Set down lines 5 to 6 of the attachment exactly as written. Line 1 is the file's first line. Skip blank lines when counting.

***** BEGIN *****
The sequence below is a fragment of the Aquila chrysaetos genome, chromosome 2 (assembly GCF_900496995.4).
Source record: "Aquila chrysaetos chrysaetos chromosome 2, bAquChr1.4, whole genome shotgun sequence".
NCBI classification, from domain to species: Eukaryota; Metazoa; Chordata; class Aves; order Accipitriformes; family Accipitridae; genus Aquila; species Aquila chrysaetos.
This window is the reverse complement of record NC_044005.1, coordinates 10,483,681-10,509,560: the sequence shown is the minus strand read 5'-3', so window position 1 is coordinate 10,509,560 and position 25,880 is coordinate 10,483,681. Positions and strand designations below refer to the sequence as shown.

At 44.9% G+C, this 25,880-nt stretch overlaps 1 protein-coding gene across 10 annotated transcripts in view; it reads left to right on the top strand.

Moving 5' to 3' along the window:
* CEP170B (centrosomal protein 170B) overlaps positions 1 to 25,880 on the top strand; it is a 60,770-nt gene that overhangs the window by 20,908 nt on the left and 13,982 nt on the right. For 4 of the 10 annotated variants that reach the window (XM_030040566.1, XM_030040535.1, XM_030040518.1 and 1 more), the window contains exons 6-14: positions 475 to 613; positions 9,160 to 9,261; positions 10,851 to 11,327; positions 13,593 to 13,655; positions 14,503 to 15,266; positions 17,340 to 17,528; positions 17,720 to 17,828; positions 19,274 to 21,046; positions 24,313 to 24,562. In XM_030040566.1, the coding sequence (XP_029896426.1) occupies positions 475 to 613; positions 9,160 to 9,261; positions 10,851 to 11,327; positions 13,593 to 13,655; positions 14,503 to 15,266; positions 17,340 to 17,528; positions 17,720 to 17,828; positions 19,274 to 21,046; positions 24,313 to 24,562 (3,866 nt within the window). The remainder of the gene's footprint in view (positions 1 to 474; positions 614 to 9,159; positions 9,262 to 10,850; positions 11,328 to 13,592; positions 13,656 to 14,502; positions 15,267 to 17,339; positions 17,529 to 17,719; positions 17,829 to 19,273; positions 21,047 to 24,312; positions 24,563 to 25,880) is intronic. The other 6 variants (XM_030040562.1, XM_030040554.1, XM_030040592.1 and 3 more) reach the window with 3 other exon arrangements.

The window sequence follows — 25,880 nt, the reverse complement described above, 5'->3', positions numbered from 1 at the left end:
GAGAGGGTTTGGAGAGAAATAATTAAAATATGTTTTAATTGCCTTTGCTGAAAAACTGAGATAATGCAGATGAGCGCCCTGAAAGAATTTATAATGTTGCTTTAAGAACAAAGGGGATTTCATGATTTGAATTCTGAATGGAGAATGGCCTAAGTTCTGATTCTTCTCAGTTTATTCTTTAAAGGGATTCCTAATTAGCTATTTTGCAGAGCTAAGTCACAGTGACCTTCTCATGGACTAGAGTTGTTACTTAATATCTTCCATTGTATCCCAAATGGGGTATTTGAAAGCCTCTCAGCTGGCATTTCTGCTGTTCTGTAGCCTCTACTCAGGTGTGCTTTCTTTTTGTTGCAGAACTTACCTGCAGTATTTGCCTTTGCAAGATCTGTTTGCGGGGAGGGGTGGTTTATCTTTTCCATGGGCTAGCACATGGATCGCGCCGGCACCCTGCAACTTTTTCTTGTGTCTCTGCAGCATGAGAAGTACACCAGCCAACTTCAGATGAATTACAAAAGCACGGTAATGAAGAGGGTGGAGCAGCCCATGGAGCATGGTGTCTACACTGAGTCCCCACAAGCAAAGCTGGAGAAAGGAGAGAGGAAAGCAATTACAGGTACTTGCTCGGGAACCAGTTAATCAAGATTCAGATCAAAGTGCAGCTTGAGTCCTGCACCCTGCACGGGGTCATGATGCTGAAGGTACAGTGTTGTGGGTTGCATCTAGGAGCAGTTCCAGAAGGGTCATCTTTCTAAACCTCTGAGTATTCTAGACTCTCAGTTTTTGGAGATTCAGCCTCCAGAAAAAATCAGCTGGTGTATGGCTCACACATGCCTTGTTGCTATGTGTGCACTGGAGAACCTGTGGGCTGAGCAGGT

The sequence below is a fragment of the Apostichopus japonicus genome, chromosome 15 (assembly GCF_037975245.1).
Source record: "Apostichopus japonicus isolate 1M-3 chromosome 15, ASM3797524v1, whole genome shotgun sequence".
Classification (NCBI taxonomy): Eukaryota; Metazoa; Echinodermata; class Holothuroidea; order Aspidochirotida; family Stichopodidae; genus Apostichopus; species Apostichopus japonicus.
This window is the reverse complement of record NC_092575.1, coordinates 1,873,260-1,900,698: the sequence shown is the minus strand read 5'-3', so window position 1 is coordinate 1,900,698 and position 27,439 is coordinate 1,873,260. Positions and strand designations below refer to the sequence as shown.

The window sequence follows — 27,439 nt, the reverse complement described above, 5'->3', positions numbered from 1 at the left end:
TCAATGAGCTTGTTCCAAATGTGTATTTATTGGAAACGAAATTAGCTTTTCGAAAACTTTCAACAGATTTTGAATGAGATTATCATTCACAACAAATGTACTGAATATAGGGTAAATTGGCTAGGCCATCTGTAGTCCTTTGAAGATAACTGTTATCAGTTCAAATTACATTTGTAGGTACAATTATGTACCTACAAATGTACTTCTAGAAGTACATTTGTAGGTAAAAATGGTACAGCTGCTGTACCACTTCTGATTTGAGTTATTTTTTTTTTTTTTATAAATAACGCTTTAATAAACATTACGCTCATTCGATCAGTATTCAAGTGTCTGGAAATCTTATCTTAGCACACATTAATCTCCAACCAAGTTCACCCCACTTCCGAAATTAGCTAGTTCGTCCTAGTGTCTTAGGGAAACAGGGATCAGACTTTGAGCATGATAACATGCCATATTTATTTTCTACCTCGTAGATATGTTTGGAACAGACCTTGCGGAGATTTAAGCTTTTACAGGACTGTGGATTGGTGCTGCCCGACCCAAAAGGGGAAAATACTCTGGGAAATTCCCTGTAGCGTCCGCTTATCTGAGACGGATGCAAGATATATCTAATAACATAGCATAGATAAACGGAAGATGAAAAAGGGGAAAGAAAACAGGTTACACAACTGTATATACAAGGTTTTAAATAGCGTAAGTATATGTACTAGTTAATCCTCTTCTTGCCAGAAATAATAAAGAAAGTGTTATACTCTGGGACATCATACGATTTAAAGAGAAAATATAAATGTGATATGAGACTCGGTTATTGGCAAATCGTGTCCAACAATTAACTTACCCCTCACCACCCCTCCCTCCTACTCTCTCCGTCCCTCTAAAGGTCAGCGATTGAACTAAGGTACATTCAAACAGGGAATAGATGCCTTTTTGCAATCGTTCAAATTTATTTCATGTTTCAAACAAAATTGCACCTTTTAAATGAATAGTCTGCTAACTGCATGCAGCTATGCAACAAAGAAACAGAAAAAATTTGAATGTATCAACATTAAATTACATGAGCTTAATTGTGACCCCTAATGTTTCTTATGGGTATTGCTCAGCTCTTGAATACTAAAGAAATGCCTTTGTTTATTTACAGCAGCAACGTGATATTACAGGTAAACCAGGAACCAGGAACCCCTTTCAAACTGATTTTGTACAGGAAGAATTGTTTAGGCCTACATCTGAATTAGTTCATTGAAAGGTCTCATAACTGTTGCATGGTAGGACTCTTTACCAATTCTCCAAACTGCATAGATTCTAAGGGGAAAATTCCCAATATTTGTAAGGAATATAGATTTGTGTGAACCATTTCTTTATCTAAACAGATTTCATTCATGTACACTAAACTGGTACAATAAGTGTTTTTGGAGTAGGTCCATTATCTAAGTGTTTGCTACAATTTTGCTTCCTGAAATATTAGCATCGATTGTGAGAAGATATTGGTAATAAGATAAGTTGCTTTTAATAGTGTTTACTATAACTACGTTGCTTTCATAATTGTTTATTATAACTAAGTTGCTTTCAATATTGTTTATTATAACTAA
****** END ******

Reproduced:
At 44.9% G+C, this 25,880-nt stretch overlaps 1 protein-coding gene across 10 annotated transcripts in view; it reads left to right on the top strand.

Moving 5' to 3' along the window: